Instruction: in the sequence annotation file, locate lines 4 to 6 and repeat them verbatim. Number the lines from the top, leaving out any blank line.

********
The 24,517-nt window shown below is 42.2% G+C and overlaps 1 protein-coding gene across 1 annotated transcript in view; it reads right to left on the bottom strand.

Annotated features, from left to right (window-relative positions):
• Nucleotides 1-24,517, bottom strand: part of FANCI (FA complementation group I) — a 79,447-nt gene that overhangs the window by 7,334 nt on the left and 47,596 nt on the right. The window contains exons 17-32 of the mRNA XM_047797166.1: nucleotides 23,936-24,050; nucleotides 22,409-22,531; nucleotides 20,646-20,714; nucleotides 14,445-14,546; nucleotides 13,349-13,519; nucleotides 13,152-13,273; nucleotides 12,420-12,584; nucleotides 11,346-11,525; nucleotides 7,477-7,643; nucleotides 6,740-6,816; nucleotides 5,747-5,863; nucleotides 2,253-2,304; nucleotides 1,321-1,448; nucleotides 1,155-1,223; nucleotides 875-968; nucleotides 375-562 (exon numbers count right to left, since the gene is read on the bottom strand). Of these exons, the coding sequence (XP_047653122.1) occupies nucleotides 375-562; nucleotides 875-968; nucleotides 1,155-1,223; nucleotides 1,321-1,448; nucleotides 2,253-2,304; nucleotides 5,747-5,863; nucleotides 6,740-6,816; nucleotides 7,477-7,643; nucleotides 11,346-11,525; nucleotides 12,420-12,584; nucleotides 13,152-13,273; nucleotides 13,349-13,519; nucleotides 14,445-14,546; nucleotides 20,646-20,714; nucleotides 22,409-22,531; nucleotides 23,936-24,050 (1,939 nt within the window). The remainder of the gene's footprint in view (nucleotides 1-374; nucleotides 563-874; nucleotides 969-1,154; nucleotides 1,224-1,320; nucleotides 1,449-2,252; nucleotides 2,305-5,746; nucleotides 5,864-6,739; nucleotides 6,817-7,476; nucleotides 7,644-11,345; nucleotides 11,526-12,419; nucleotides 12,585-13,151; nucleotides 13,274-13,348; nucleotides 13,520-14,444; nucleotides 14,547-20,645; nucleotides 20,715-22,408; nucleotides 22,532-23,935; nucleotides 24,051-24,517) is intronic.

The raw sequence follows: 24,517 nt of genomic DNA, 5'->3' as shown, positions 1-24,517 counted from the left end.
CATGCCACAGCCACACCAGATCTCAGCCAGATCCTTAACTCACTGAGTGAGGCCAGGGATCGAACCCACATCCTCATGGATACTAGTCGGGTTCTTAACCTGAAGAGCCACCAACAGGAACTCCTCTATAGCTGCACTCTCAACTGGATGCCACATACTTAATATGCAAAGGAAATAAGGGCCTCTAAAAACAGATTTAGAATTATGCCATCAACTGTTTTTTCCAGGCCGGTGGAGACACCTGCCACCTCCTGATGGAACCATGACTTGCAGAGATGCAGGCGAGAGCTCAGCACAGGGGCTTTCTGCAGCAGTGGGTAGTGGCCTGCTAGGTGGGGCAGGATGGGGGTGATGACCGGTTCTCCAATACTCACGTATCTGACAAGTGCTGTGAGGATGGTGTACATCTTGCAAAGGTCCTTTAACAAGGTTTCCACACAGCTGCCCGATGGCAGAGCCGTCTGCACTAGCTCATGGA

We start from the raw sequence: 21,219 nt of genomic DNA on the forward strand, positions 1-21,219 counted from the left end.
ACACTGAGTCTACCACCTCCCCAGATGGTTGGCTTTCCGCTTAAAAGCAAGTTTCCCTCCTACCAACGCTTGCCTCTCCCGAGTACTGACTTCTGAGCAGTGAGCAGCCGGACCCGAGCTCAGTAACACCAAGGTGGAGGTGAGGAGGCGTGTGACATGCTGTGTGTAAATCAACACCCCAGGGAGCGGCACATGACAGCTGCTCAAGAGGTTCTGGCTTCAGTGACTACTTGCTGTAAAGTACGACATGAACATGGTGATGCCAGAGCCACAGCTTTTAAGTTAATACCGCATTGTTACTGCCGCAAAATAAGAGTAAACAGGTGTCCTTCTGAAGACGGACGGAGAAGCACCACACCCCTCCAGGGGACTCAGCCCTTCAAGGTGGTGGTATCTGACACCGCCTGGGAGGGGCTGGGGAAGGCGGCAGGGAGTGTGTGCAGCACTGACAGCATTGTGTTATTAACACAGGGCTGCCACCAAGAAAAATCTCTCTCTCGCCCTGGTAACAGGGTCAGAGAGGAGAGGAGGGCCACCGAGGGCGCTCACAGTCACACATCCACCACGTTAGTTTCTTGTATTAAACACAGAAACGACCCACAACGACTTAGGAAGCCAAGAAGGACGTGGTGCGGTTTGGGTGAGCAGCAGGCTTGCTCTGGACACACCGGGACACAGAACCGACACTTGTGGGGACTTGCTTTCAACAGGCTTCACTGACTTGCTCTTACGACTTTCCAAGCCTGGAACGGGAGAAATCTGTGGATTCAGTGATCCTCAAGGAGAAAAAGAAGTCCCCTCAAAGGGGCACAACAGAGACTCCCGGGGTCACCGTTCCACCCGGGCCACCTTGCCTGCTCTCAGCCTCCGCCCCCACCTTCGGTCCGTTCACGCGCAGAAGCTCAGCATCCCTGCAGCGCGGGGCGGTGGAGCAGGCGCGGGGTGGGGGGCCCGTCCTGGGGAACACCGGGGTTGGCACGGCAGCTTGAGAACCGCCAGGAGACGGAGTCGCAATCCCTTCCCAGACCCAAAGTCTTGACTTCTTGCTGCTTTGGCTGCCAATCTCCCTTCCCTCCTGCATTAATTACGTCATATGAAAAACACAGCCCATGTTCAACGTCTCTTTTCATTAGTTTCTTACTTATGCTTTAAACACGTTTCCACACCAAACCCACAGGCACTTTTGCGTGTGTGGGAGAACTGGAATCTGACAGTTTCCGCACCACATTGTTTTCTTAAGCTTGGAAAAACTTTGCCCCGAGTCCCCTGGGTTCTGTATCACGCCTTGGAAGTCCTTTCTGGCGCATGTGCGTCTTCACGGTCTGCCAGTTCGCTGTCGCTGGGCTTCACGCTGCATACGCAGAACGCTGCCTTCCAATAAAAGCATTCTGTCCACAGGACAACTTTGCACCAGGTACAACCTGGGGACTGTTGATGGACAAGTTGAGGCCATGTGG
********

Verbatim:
The raw sequence follows: 24,517 nt of genomic DNA, 5'->3' as shown, positions 1-24,517 counted from the left end.
CATGCCACAGCCACACCAGATCTCAGCCAGATCCTTAACTCACTGAGTGAGGCCAGGGATCGAACCCACATCCTCATGGATACTAGTCGGGTTCTTAACCTGAAGAGCCACCAACAGGAACTCCTCTATAGCTGCACTCTCAACTGGATGCCACATACTTAATATGCAAAGGAAATAAGGGCCTCTAAAAACAGATTTAGAATTATGCCATCAACTGTTTTTTCCAGGCCGGTGGAGACACCTGCCACCTCCTGATGGAACCATGACTTGCAGAGATGCAGGCGAGAGCTCAGCACAGGGGCTTTCTGCAGCAGTGGGTAGTGGCCTGCTAGGTGGGGCAGGATGGGGGTGATGACCGGTTCTCCAATACTCACGTATCTGACAAGTGCTGTGAGGATGGTGTACATCTTGCAAAGGTCCTTTAACAAGGTTTCCACACAGCTGCCCGATGGCAGAGCCGTCTGCACTAGCTCATGGA

We start from the raw sequence: 21,219 nt of genomic DNA on the forward strand, positions 1-21,219 counted from the left end.